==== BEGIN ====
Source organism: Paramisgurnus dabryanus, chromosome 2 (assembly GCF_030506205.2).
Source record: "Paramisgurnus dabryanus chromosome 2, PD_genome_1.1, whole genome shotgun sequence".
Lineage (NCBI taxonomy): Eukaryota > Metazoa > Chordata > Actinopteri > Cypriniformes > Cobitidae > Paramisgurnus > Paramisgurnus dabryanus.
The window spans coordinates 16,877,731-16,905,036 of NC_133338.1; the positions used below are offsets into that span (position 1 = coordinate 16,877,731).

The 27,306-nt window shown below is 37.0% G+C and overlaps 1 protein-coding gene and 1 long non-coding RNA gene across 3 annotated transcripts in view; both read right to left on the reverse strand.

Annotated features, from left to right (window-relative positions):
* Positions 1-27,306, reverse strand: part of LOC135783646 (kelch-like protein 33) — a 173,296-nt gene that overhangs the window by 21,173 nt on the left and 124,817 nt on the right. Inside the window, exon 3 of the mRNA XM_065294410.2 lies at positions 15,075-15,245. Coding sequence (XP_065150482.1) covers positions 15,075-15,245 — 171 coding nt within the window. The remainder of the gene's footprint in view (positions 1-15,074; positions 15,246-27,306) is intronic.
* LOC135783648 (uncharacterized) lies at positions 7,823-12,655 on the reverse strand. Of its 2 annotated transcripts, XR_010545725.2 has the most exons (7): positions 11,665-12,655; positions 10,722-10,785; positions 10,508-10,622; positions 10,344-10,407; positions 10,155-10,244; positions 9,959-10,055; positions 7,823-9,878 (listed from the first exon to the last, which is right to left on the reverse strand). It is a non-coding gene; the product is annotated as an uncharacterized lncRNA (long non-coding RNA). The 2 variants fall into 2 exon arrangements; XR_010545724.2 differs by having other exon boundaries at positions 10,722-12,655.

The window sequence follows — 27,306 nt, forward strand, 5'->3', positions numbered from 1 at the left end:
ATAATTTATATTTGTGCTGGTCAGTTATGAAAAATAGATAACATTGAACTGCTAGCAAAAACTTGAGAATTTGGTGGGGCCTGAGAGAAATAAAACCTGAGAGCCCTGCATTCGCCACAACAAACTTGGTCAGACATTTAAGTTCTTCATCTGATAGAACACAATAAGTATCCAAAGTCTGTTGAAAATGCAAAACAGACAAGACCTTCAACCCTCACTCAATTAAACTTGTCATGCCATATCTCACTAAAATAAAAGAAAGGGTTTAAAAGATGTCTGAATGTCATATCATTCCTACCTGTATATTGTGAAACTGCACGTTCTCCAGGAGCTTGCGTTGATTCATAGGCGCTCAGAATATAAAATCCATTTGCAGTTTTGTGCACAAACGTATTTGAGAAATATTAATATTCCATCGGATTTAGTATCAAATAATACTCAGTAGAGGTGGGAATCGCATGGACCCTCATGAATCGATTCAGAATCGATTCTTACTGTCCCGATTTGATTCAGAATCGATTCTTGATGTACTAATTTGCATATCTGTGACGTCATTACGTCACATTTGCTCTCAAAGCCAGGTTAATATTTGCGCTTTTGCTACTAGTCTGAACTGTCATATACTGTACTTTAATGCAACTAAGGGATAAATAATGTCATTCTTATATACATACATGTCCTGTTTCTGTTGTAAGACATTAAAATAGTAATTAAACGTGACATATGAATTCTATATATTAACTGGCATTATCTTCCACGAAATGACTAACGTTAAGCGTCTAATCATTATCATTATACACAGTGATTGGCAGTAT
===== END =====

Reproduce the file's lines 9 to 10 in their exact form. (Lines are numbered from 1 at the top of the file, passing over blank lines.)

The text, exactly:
The window sequence follows — 27,306 nt, forward strand, 5'->3', positions numbered from 1 at the left end:
ATAATTTATATTTGTGCTGGTCAGTTATGAAAAATAGATAACATTGAACTGCTAGCAAAAACTTGAGAATTTGGTGGGGCCTGAGAGAAATAAAACCTGAGAGCCCTGCATTCGCCACAACAAACTTGGTCAGACATTTAAGTTCTTCATCTGATAGAACACAATAAGTATCCAAAGTCTGTTGAAAATGCAAAACAGACAAGACCTTCAACCCTCACTCAATTAAACTTGTCATGCCATATCTCACTAAAATAAAAGAAAGGGTTTAAAAGATGTCTGAATGTCATATCATTCCTACCTGTATATTGTGAAACTGCACGTTCTCCAGGAGCTTGCGTTGATTCATAGGCGCTCAGAATATAAAATCCATTTGCAGTTTTGTGCACAAACGTATTTGAGAAATATTAATATTCCATCGGATTTAGTATCAAATAATACTCAGTAGAGGTGGGAATCGCATGGACCCTCATGAATCGATTCAGAATCGATTCTTACTGTCCCGATTTGATTCAGAATCGATTCTTGATGTACTAATTTGCATATCTGTGACGTCATTACGTCACATTTGCTCTCAAAGCCAGGTTAATATTTGCGCTTTTGCTACTAGTCTGAACTGTCATATACTGTACTTTAATGCAACTAAGGGATAAATAATGTCATTCTTATATACATACATGTCCTGTTTCTGTTGTAAGACATTAAAATAGTAATTAAACGTGACATATGAATTCTATATATTAACTGGCATTATCTTCCACGAAATGACTAACGTTAAGCGTCTAATCATTATCATTATACACAGTGATTGGCAGTAT